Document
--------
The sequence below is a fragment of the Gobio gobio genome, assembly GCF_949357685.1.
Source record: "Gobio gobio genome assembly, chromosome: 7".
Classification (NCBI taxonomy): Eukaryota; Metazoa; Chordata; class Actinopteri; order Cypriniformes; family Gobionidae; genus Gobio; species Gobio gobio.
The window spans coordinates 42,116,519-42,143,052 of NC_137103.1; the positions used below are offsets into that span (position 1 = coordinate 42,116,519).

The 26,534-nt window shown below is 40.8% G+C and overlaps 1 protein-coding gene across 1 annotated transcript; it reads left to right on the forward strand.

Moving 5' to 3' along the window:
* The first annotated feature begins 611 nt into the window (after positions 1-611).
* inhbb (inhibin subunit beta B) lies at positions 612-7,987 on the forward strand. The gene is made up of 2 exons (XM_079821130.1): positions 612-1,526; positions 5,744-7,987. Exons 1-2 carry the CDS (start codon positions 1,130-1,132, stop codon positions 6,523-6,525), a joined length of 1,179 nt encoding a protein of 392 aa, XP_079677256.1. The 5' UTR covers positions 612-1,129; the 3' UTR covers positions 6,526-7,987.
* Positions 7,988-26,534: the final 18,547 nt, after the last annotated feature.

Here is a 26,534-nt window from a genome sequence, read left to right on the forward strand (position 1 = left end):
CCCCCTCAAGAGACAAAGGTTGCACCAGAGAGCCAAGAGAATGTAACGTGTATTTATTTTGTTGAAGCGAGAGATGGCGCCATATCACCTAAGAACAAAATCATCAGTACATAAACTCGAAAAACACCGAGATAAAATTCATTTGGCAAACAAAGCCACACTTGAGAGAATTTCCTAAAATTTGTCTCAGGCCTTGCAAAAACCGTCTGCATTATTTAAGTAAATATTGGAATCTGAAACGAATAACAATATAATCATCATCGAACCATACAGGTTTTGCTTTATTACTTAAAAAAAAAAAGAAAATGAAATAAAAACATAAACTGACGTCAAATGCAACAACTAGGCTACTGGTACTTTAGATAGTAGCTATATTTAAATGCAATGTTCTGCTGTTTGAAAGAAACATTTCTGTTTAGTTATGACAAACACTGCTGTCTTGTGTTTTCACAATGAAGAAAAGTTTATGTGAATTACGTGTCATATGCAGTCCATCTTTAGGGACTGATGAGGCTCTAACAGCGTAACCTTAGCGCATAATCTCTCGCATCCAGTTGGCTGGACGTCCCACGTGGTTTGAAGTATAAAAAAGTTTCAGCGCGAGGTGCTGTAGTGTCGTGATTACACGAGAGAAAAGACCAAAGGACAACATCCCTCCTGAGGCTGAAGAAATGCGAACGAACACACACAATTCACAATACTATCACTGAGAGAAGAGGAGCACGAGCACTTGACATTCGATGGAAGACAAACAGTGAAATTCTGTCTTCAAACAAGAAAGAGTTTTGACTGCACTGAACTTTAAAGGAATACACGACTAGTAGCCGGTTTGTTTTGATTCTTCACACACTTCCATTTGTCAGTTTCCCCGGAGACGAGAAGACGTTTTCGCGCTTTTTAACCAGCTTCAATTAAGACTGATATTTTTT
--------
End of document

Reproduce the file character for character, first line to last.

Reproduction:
The sequence below is a fragment of the Gobio gobio genome, assembly GCF_949357685.1.
Source record: "Gobio gobio genome assembly, chromosome: 7".
Classification (NCBI taxonomy): Eukaryota; Metazoa; Chordata; class Actinopteri; order Cypriniformes; family Gobionidae; genus Gobio; species Gobio gobio.
The window spans coordinates 42,116,519-42,143,052 of NC_137103.1; the positions used below are offsets into that span (position 1 = coordinate 42,116,519).

The 26,534-nt window shown below is 40.8% G+C and overlaps 1 protein-coding gene across 1 annotated transcript; it reads left to right on the forward strand.

Moving 5' to 3' along the window:
* The first annotated feature begins 611 nt into the window (after positions 1-611).
* inhbb (inhibin subunit beta B) lies at positions 612-7,987 on the forward strand. The gene is made up of 2 exons (XM_079821130.1): positions 612-1,526; positions 5,744-7,987. Exons 1-2 carry the CDS (start codon positions 1,130-1,132, stop codon positions 6,523-6,525), a joined length of 1,179 nt encoding a protein of 392 aa, XP_079677256.1. The 5' UTR covers positions 612-1,129; the 3' UTR covers positions 6,526-7,987.
* Positions 7,988-26,534: the final 18,547 nt, after the last annotated feature.

Here is a 26,534-nt window from a genome sequence, read left to right on the forward strand (position 1 = left end):
CCCCCTCAAGAGACAAAGGTTGCACCAGAGAGCCAAGAGAATGTAACGTGTATTTATTTTGTTGAAGCGAGAGATGGCGCCATATCACCTAAGAACAAAATCATCAGTACATAAACTCGAAAAACACCGAGATAAAATTCATTTGGCAAACAAAGCCACACTTGAGAGAATTTCCTAAAATTTGTCTCAGGCCTTGCAAAAACCGTCTGCATTATTTAAGTAAATATTGGAATCTGAAACGAATAACAATATAATCATCATCGAACCATACAGGTTTTGCTTTATTACTTAAAAAAAAAAAGAAAATGAAATAAAAACATAAACTGACGTCAAATGCAACAACTAGGCTACTGGTACTTTAGATAGTAGCTATATTTAAATGCAATGTTCTGCTGTTTGAAAGAAACATTTCTGTTTAGTTATGACAAACACTGCTGTCTTGTGTTTTCACAATGAAGAAAAGTTTATGTGAATTACGTGTCATATGCAGTCCATCTTTAGGGACTGATGAGGCTCTAACAGCGTAACCTTAGCGCATAATCTCTCGCATCCAGTTGGCTGGACGTCCCACGTGGTTTGAAGTATAAAAAAGTTTCAGCGCGAGGTGCTGTAGTGTCGTGATTACACGAGAGAAAAGACCAAAGGACAACATCCCTCCTGAGGCTGAAGAAATGCGAACGAACACACACAATTCACAATACTATCACTGAGAGAAGAGGAGCACGAGCACTTGACATTCGATGGAAGACAAACAGTGAAATTCTGTCTTCAAACAAGAAAGAGTTTTGACTGCACTGAACTTTAAAGGAATACACGACTAGTAGCCGGTTTGTTTTGATTCTTCACACACTTCCATTTGTCAGTTTCCCCGGAGACGAGAAGACGTTTTCGCGCTTTTTAACCAGCTTCAATTAAGACTGATATTTTTT